These are widely collected by German ladies, and must surely form the smallest potted plants in the world. Many florists in this country now sell these tiny plants, but they are quite easy to produce for oneself. The little pots, no. larger than thimbles, may be secured to order through most china shops.
Very small fragments of cactus plants are placed with a portion of soil in the pots, and the majority of these will take root. In some cases it may be found best to root the cuttings in a separate place before transferring them to the pot. The subsequent treatment consists in giving to the little plants only sufficient water to keep them alive; it being, of course, undesirable to encourage rapid growth.
In contrast to these small plants there are the giant cacti not a few of which would require several men to lift. The plants take a long while to grow to this size, and are then worth a good deal of money.
One of the cheapest ways in which to buy cacti is certainly to secure newly imported specimens. These may be picked up at auction sales or purchased from dealers who buy curiosities from Central America, the home of most of the cacti. The writer once obtained a quantity of large cactus plants from a dealer in Liverpool at 3s. a dozen, and any one of the plants would have been well worth that amount alone. Of course, these newly imported cacti have to be rooted in pots, and a certain number may be lost in the process. A well-drained soil, tightly rammed round the base of the plant, is essential.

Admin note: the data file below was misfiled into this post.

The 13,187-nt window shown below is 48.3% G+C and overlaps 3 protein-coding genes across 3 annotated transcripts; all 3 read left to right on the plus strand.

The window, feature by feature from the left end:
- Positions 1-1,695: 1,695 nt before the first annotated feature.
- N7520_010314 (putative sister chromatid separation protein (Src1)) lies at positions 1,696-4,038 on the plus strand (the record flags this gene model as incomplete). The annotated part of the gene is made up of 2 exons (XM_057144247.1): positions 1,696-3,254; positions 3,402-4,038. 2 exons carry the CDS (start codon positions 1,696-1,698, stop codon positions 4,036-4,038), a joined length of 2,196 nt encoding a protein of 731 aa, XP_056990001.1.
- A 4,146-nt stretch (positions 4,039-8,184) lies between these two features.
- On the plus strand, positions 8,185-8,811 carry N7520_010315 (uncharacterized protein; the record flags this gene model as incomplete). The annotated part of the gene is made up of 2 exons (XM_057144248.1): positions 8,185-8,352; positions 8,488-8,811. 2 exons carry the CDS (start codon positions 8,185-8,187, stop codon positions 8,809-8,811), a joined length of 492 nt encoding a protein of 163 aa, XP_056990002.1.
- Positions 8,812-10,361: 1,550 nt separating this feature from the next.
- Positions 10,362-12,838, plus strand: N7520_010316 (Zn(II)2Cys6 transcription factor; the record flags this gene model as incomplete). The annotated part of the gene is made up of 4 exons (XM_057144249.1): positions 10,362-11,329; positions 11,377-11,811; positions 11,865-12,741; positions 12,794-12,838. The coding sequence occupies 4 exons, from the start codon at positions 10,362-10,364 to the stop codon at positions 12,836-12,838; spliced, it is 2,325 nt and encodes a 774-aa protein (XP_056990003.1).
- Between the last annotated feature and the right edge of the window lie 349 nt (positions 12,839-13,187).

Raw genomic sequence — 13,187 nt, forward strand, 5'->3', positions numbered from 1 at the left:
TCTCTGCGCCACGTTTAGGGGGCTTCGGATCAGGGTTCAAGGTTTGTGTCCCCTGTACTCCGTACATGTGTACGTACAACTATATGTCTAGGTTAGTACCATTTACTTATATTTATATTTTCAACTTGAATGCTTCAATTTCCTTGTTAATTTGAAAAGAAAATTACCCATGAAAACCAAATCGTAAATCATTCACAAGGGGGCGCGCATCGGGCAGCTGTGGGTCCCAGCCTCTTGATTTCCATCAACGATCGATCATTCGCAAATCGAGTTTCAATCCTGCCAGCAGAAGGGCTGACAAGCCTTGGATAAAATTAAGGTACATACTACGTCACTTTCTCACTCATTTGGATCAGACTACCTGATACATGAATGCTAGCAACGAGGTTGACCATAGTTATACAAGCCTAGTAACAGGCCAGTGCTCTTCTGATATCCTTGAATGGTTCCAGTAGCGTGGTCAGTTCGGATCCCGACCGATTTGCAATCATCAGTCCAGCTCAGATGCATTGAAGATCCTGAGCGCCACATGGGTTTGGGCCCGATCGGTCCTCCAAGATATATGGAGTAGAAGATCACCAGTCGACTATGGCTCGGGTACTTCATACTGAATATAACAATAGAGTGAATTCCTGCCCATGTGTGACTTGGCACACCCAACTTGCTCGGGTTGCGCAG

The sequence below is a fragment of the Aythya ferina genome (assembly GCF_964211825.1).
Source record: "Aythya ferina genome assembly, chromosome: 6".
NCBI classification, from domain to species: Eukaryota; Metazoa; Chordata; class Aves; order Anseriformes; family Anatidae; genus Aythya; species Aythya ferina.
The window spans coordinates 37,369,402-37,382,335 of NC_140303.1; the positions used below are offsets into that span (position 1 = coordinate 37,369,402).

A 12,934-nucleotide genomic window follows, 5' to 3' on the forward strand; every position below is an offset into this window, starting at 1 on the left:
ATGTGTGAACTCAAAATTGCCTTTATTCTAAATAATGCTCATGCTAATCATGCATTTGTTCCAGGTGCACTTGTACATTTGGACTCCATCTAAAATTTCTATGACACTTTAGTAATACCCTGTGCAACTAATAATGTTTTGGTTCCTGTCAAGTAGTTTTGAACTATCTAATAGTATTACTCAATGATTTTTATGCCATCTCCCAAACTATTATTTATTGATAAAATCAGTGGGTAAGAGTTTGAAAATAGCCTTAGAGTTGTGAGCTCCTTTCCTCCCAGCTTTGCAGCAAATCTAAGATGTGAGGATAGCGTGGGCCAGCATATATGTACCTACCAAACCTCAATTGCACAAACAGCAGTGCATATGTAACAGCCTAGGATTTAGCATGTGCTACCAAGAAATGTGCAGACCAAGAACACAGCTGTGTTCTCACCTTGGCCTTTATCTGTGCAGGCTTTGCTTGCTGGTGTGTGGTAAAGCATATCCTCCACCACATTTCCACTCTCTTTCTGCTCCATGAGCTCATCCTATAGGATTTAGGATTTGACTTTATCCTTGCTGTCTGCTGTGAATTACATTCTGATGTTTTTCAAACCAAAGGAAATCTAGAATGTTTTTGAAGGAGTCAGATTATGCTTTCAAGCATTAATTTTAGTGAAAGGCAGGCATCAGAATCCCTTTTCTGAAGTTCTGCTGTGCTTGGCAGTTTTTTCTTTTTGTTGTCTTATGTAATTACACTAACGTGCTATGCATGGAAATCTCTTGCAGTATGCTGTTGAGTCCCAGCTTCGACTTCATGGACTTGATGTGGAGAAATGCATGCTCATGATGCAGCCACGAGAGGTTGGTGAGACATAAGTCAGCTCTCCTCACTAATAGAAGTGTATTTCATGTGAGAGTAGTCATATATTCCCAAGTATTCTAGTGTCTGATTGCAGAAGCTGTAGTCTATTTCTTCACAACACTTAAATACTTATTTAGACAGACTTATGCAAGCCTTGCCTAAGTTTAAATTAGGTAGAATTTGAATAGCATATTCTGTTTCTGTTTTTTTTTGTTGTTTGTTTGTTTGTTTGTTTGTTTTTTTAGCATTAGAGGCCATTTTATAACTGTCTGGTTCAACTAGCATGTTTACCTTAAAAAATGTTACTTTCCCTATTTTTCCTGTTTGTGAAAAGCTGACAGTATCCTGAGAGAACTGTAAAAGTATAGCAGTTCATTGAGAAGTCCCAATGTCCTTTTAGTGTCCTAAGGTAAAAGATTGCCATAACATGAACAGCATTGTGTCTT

If the cacti are to be grown in a room, a very light, and, if possible, sunny position in front of a window should be selected. In a greenhouse plenty of air and the avoidance of a damp atmosphere will be most likely to result in success. Of course, the great thing is to get the plants to flower, as in almost all cases the blossoms are exceedingly beautiful.
After years of cactus culture, the writer has come to the conclusion that the chief points to be borne in mind are as follows: In the first place, never give a cactus plant a large pot - that is to say, always let it be rather small for the size of the specimen. Secondly, begin to water the plants freely in April, always, of course, stopping short of making the soil absolutely sodden. Thirdly, in the hot summer weather let the cacti simply bake in the sun, so that all their shoots may become well ripened. Fourthly, it should be borne in mind that there are certain kinds of cacti which do not flower freely under cultivation; but, on the other hand, there are quite a number of sorts which blossom profusely. These latter may be briefly indicated.